In this novel, the second in the Secrets of the Roux River Bayou series, eighty-five year old Adele Woodmore has moved to Les Barbes. She is a wealthy woman and has downsized to a much smaller home, having lost her husband some years before. She routinely hires men from Father Vince's half-way house nearby to do maintenance and repairs.
Then a series of murders rock the small community. Someone is murdering CEOs of companies who have had to lay off employees during the recent recession. Then the CEO of a bank noted for its foreclosures is murdered.
One of the men from the half-way house comes under suspicion. Adele is convinced he is innocent, continuing to believe even when her housekeeper and companion quits, believing Adele to be too naive in the midst of such evil.
But Adele has a heart of compassion. She knows she is exercising “dangerous mercy,” helping those who are down and out. “Mercy is risky,” Adele says. “I guess that's what makes it mercy. There's always a chance someone will abuse it.” (254)
And abuse it someone does. The murder kidnaps Adele when it becomes clear the authorities are on to him. Yet Adele continues to have compassion for the man, sharing the gospel with him in the midst of her own pain. Will she be rescued before he murders her?
I like the way Herman writes, and this one did not disappoint. We learn who the murderer is about three quarters of the way through the novel so the last part is the tension of kidnapped Adele and the now reluctant murderer. This is a great story of trust, trusting humans and trusting God. Sometimes humans betray our trust, but God never does. It was through pain and deep hurt that Adele learned to trust God. Now she wants to share that with others God has put in her path.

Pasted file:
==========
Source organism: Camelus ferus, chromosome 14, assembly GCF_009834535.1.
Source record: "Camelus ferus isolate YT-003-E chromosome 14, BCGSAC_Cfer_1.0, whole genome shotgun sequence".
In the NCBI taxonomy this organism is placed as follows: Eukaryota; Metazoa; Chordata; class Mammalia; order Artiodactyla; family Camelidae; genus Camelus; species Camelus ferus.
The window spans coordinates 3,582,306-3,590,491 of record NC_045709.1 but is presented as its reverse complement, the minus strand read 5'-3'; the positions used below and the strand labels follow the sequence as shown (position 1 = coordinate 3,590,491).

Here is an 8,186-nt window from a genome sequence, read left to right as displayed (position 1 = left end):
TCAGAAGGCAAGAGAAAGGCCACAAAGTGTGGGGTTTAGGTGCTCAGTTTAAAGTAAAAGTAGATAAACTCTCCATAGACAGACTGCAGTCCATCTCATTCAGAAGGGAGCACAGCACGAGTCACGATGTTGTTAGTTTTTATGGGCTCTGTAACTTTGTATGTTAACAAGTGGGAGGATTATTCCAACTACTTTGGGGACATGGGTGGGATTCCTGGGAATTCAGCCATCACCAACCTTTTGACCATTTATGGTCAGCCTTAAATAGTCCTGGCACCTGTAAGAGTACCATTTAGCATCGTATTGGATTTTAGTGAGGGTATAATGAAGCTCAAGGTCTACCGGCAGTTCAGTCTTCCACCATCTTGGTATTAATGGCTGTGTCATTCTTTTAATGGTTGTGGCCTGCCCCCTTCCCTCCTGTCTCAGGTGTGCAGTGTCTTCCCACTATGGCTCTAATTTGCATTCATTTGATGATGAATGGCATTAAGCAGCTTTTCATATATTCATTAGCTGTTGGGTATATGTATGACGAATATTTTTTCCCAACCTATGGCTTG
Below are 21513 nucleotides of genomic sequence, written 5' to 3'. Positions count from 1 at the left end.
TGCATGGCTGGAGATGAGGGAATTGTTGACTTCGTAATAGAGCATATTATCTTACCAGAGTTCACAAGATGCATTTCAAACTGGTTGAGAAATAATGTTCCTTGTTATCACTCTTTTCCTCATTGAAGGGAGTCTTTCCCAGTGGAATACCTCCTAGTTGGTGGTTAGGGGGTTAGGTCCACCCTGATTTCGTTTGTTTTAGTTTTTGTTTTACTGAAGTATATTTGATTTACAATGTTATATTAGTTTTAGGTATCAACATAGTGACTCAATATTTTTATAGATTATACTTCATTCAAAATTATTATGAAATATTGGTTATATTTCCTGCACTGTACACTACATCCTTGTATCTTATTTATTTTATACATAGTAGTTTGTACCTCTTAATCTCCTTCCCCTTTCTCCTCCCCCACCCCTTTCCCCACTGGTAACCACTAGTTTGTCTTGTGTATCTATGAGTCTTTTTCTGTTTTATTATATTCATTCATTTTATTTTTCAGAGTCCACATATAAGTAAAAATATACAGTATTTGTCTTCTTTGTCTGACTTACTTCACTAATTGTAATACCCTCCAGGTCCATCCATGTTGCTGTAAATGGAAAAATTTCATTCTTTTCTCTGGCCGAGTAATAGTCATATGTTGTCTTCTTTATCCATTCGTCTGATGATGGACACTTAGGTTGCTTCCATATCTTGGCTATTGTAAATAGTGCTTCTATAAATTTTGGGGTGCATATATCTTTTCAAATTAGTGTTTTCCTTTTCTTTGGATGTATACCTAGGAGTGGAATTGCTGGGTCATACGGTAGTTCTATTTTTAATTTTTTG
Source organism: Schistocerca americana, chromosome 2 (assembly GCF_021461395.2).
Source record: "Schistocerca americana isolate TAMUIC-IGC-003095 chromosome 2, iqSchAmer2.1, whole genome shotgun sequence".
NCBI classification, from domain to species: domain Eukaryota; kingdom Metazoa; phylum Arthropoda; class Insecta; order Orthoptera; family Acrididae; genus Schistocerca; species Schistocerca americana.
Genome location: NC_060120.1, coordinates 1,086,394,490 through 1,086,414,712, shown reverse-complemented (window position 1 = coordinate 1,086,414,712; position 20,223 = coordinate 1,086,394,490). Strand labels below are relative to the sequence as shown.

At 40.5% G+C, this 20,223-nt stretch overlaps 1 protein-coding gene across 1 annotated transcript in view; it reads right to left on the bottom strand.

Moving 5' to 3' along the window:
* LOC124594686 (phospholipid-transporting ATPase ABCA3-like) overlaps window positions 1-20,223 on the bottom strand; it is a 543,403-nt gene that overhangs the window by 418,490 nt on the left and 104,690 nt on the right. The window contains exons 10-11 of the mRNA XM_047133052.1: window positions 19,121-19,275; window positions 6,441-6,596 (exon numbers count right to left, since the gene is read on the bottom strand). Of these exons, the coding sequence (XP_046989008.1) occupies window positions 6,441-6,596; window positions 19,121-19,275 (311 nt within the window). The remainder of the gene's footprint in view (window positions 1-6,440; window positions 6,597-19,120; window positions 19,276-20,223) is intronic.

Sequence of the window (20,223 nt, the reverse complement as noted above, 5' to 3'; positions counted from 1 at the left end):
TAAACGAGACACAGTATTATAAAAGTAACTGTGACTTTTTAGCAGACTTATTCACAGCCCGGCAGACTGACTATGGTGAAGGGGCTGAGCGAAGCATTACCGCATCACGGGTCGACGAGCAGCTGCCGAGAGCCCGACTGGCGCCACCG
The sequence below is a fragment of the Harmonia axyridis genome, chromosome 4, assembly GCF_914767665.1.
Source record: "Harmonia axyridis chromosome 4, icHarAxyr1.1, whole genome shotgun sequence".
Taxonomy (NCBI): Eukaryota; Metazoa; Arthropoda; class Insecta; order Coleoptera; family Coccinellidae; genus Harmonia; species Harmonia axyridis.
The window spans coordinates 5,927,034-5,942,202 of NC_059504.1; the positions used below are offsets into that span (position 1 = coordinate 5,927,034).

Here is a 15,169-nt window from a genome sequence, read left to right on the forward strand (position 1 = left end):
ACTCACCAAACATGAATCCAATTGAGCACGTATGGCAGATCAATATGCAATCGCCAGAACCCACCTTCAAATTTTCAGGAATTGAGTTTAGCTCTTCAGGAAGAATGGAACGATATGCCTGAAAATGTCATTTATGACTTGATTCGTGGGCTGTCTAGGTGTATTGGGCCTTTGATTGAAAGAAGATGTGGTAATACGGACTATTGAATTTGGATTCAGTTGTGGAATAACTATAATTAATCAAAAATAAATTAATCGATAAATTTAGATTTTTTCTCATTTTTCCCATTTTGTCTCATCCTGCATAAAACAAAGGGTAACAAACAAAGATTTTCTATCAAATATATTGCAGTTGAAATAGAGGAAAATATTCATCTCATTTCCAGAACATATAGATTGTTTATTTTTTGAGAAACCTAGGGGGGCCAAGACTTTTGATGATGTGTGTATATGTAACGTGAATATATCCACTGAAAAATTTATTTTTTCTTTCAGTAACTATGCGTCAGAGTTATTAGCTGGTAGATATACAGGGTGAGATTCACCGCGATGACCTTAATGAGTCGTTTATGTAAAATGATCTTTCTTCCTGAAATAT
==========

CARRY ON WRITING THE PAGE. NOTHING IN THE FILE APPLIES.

Herman has added a great Afterword, reminding us that Adele never forgot God's mercy to her. She didn't hesitate to extend that mercy to those who needed it most. It was a dangerous mercy. How often, Herman asks, do we fail to extend God's mercy because of our own fear?
There is a discussion guide at the end of the book so this would make a fine choice for book groups. There would be much to discuss about trust, mercy, discernment, etc.
David C Cook, 416 pages.
I received an egalley of this book from the publisher for the purpose of this review.